In most med mal cases, the complaint is filed naming the known healthcare providers and may also include “john doe” or “jane doe” indicators for the providers that may not be known. Over the course of discovery, the complaint can be amended to clarify the names and identities of care providers. The named doctors who were not involved in the patient’s malpractice claim may later be dropped from the case. Over time between filing the complaint and going to trial, the names of the doctors and defendants can change and evolve. 

The Discovery Process in a Maryland Medical Malpractice Case

The discovery process involves gathering and reviewing evidence, testimony, statements, and records. The amount of discovery in a medical malpractice case can be extensive. It may include hundreds or thousands of pages of medical records, x-rays, prescriptions, bills, test results, hospital records, and other relevant documentation. Other types of discovery include: 

  • Interrogatories
  • Depositions
  • Site visits
  • Medical examinations
  • Expert reports
  • Requests for production
  • Photo and video evidence

In some cases, the hospital or doctor will not want to hand over certain evidence that should be shared in discovery. Your attorney may have to file a motion to compel discovery. The court may also hold a pre-trial hearing for admissibility. If the judge rules in your favor, the hospital must release the file for admission into the court record.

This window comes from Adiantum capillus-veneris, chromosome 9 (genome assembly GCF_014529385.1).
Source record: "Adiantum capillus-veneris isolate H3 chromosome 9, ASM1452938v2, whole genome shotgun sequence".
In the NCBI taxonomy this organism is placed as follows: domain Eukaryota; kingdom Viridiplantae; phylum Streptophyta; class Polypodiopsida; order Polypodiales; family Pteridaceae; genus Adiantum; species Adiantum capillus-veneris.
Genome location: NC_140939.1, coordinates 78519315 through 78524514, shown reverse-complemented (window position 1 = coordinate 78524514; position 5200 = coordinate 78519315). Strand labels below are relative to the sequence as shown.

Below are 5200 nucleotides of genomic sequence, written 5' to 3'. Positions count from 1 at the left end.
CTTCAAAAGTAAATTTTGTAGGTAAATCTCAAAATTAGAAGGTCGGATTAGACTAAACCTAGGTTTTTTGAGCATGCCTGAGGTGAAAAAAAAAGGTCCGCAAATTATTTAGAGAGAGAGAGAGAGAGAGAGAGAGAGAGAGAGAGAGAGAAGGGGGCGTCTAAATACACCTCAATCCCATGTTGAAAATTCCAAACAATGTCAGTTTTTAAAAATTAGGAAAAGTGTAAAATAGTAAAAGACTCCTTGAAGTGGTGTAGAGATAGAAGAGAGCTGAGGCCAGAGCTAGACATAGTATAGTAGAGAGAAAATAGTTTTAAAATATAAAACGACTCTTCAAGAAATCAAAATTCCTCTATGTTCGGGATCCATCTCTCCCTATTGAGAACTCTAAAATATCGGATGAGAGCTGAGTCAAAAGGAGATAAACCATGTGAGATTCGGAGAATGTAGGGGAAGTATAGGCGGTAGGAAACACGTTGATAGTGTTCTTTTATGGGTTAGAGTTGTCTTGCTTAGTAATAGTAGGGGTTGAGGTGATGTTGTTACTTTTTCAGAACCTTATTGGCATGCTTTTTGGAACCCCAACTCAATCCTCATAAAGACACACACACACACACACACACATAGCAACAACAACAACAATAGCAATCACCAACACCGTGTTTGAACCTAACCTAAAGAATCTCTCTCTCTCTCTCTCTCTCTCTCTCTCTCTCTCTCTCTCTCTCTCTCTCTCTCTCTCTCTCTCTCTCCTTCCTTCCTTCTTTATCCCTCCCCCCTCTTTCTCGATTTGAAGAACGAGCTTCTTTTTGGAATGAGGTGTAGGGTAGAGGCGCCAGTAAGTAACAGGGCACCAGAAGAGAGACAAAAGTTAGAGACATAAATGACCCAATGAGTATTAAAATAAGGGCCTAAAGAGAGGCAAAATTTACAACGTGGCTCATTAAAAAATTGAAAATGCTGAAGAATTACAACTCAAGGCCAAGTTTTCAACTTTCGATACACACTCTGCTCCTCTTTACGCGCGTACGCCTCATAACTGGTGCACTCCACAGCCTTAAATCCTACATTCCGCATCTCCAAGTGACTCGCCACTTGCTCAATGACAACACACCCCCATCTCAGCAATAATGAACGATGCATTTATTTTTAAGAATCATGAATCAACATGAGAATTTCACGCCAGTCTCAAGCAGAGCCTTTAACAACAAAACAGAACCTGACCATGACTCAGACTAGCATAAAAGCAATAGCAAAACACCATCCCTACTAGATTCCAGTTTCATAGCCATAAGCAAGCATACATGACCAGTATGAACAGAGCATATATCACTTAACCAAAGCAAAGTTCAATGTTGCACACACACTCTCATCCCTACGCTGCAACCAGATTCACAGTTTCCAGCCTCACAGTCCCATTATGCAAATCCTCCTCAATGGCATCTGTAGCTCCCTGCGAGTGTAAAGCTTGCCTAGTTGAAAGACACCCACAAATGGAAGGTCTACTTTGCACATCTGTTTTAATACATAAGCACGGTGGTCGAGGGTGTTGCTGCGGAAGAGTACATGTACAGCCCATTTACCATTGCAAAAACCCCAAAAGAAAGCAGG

Can I Settle My Claim With a Baltimore Hospital?

Most medical malpractice cases are settled before going to trial. In fact, less than about 10% of malpractice cases are decided by a jury. Instead, the parties can negotiate for a settlement amount that each side will agree to. It is up to the injury victim and not your lawyer to decide whether or not to accept the settlement. However, your attorney can offer you advice and negotiate to get the maximum settlement offer available so you can avoid the time and stress of going through trial. 

Talk to your attorney about what you might be able to expect the settlement process will be like. Initial settlement offers may be nothing or very little money. However, as the case gets closer to trial, both sides may have a greater incentive to settle the case and avoid the unpredictability of going through a jury trial. 

Do I Have a Strong Malpractice Claim in Maryland?

If you have any questions about recovering damages after a medical injury, talk to experienced trial attorneys who can review your case and help you understand your legal options. Contact Gilman & Bedigian online or at 800-529-6162 for a free consultation.